NTTC and our allies will again show that the proposed regulation is bogus on both economic and safety grounds. We will again show that the retrofit the regulation would mandate on existing trailers could well kill more cargo tank shop workers than it ever will prevent fatalities of motorists who plow into the side of gasoline trailers. We will again question the folly of mandating some kind of wetlines removal system that was built to no regulatory standard.

We will again point out the disruption this regulation will cause tank trailer manufacturers and the tank truck industry. I predict a significant pre-buy before this regulation goes into effect. We will again point out that, “The solution, my dear PHMSA, lies at the loading rack, not on the trailer.”

NTTC and your peers that support your industry's representative in Washington need your help now. Comments are due on March 28. We face a politically-motivated challenge that will, in part, require a political response. Let us once and for all drive a stake through this misquided monster of many lives. (You can find a copy of the proposed rule and other information on the wetlines issue at www.tanktruck.org.)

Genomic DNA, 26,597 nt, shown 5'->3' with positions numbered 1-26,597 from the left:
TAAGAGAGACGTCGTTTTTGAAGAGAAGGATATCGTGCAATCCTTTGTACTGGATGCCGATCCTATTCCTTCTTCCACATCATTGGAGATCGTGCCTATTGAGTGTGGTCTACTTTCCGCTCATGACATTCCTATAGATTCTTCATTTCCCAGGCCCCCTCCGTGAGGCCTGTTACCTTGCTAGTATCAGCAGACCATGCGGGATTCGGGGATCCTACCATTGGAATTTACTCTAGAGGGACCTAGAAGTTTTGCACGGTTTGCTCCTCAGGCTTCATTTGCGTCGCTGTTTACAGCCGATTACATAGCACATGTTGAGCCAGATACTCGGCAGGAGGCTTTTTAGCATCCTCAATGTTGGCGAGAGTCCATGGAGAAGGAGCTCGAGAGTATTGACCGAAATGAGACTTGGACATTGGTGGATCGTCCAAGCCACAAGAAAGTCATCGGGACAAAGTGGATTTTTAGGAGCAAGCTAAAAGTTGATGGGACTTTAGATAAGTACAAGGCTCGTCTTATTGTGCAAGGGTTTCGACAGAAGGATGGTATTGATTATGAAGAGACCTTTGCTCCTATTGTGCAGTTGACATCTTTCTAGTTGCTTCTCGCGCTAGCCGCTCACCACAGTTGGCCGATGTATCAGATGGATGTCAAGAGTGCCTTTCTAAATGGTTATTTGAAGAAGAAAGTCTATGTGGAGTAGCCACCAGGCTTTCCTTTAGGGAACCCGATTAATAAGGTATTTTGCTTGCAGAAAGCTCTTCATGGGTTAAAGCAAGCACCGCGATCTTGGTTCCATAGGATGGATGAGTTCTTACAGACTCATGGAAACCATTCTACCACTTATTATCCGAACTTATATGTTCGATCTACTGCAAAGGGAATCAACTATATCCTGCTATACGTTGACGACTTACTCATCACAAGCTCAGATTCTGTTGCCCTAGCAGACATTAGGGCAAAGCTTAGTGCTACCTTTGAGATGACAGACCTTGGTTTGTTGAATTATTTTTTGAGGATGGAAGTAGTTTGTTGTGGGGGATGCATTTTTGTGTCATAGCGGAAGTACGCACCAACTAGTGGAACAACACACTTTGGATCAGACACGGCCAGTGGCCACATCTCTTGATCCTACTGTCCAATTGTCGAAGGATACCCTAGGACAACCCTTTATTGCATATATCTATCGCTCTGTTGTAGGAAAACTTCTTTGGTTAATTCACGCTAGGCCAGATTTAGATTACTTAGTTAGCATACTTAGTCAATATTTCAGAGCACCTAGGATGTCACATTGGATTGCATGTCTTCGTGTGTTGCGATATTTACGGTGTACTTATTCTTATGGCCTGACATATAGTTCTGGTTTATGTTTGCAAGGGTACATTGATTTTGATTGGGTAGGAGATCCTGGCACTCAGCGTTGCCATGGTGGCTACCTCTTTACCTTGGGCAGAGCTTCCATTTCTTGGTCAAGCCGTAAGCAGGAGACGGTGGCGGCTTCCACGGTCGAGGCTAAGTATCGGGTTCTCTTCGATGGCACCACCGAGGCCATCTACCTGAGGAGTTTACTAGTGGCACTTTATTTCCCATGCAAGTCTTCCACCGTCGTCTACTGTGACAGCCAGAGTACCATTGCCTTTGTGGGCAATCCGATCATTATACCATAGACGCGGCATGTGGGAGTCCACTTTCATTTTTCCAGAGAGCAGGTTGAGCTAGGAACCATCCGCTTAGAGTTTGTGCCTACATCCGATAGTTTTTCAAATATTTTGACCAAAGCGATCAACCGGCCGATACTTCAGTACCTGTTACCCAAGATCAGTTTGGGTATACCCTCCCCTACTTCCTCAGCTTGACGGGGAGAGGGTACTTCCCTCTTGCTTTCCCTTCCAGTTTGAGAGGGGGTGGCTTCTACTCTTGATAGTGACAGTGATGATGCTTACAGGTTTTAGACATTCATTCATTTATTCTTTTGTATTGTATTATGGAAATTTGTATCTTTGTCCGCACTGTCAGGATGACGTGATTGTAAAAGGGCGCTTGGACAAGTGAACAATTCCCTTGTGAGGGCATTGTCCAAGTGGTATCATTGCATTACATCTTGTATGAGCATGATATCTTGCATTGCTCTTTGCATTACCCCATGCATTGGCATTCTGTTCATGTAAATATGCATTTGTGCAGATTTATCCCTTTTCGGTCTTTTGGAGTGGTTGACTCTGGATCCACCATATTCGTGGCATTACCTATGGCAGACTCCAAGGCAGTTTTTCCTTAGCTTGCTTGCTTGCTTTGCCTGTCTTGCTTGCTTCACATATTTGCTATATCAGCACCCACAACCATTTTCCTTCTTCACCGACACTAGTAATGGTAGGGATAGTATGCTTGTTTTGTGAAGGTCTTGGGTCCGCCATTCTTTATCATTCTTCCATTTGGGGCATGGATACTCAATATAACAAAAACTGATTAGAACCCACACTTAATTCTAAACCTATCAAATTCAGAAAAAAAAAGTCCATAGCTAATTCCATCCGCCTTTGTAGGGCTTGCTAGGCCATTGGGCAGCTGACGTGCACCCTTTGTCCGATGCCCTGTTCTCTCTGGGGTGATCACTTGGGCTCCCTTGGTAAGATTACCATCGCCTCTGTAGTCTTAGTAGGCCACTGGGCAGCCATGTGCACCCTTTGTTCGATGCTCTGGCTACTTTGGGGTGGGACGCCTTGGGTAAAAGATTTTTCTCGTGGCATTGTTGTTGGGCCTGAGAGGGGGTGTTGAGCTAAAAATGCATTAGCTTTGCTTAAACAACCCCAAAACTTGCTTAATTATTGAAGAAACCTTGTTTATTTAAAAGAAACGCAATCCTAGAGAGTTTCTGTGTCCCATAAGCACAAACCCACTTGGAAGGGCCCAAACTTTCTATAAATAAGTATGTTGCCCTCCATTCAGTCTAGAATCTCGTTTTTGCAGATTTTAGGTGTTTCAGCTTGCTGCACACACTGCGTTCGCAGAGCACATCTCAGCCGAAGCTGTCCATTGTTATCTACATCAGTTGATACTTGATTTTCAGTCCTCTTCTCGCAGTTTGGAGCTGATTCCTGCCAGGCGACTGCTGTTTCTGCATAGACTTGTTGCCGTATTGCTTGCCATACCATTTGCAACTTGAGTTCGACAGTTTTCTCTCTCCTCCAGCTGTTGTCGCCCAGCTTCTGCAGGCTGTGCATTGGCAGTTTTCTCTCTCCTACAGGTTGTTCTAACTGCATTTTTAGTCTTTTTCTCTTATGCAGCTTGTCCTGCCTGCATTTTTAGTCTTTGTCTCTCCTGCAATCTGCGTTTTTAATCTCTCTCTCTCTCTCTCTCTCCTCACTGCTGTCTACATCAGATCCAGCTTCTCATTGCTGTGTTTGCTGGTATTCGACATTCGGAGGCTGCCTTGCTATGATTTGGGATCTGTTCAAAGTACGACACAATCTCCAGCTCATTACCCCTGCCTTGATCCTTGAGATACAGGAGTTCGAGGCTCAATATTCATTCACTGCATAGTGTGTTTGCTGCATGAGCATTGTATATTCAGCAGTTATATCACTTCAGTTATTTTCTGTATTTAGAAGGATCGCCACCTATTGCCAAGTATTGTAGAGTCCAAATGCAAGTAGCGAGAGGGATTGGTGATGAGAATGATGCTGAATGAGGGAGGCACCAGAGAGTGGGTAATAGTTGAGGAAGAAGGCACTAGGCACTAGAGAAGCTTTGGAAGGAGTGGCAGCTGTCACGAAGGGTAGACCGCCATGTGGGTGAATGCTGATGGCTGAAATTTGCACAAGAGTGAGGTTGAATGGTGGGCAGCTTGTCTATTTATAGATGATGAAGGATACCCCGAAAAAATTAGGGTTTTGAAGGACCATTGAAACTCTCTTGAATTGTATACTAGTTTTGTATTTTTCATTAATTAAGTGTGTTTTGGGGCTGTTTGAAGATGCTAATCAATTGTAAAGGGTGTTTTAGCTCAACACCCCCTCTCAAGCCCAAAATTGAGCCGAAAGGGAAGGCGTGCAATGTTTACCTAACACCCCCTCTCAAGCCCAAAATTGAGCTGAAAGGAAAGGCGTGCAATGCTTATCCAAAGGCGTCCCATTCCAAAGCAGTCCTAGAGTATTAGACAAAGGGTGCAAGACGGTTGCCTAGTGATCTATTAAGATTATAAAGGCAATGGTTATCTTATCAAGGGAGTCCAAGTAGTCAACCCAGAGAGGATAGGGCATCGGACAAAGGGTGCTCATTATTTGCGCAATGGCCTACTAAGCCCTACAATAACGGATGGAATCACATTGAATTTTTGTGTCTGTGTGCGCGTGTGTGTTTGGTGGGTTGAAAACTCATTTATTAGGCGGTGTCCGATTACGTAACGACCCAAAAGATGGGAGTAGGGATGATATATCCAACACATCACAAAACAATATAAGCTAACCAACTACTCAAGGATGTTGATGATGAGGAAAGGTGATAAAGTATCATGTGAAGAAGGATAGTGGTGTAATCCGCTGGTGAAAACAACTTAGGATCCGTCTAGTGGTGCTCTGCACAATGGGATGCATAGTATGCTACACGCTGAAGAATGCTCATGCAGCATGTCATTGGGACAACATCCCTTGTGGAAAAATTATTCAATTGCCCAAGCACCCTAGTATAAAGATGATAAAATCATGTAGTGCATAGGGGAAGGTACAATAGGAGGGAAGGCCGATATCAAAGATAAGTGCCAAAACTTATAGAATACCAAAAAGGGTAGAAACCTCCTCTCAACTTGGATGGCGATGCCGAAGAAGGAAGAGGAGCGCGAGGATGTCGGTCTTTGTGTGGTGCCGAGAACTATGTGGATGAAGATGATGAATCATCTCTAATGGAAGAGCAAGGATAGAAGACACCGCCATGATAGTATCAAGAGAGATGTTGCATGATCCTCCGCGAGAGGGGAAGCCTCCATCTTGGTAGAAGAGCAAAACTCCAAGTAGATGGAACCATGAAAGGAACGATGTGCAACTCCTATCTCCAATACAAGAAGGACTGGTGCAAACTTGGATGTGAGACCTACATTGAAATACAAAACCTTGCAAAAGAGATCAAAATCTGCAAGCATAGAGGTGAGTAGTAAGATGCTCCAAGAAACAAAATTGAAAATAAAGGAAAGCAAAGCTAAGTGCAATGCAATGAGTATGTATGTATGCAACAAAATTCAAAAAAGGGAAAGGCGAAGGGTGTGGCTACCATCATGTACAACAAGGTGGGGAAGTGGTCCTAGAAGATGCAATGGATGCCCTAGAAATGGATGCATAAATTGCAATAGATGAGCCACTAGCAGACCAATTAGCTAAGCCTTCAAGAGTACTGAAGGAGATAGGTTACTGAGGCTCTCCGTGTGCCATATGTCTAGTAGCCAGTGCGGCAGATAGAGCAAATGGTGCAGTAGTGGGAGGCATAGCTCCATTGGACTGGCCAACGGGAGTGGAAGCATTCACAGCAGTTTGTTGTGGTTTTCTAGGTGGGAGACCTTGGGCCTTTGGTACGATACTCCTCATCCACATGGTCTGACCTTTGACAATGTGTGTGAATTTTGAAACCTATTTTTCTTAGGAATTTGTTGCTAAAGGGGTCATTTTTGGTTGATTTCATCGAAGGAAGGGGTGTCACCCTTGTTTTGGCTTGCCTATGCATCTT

Conley is president of National Tank Truck Carriers Inc.

About the Author

John Conley | President

John Conley established ConleyComm LLC where he develops written and oral communications on trucking and hazardous materials industry and regulatory issues.  He also is a member of trucking industry safety groups.

John  is Past President of National Tank Truck Carriers, the trade association that represents more than 200 highway transporters of commodities in bulk as well as nearly 300 suppliers to that industry. He retired from NTTC in December 2013. He joined NTTC in 1989 after serving as editor of Modern Bulk Transporter magazine for 12 years.  He is a past member of the Board of the Dangerous Goods Advisory Council, the Transportation Research Board’s Committee on the Transportation of Hazardous Materials, and the Commercial Vehicle Safety Alliance Hazardous Materials Committee.  He also served on the TRANSCAER National Steering Committee. Conley holds a Masters Degree in Journalism from the University of Maryland and is a veteran of the U. S. Navy.  He is currently writing a book on the history of the tank truck industry.